The Commission of the Convention on the Conservation and Management of Highly Migratory Fish Stocks in the Western Pacific Ocean (WCPFC) manages fish stocks of significant financial and ecological value across an area of the Pacific Ocean comprising 20% of Earth. WCPFC members, however, have disagreed sharply over management measures for tuna, sharks, and other species, in part because some WCPFC members have refused to provide the WCPFC with vessel-specific data, known as operational data, which is needed to manage the stocks sustainably. Despite a legal requirement to submit operational data to the WCPFC, these members, including Japan and Korea, have claimed that “domestic legal constraints,” in particular prohibitions against disclosure of “personal information,” prevent them from complying with their international obligation to submit operational data. This Article assesses those claims and concludes that Japan and Korea either do not have current domestic legal constraints preventing them from submitting operational data or they have readily available options to remedy those constraints. Consequently, they are in violation of their obligations to submit operational data to the WCPFC.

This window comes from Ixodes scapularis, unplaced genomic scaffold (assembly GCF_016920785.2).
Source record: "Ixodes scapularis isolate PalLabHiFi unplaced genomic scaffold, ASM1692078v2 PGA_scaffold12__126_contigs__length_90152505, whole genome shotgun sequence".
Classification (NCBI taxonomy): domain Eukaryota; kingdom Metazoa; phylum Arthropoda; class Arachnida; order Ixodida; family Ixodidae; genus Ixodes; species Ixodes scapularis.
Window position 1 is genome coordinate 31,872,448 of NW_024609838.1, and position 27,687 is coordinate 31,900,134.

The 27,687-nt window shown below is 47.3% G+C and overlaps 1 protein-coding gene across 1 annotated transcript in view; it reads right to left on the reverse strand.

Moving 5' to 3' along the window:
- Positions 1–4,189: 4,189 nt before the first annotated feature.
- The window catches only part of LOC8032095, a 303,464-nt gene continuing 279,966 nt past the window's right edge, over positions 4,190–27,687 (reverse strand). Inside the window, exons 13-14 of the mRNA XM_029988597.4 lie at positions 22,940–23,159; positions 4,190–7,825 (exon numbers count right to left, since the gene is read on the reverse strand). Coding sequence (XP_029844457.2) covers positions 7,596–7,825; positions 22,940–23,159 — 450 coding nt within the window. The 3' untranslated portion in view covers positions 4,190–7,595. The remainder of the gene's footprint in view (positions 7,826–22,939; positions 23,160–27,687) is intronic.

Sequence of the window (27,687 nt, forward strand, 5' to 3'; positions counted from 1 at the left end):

Chris Wold, Mitsuhiko Takahashi, Siwon Park, Viv Fernandes & Sarah Butler,
Bringing Pacific Bluefin Tuna Back from the Brink: Ensuring the Submission of Operational Data to the Western and Central Pacific Fisheries Commission,
Mich. J. Envtl. & Admin. L.
Available at: http://repository.law.umich.edu/mjeal/vol6/iss1/6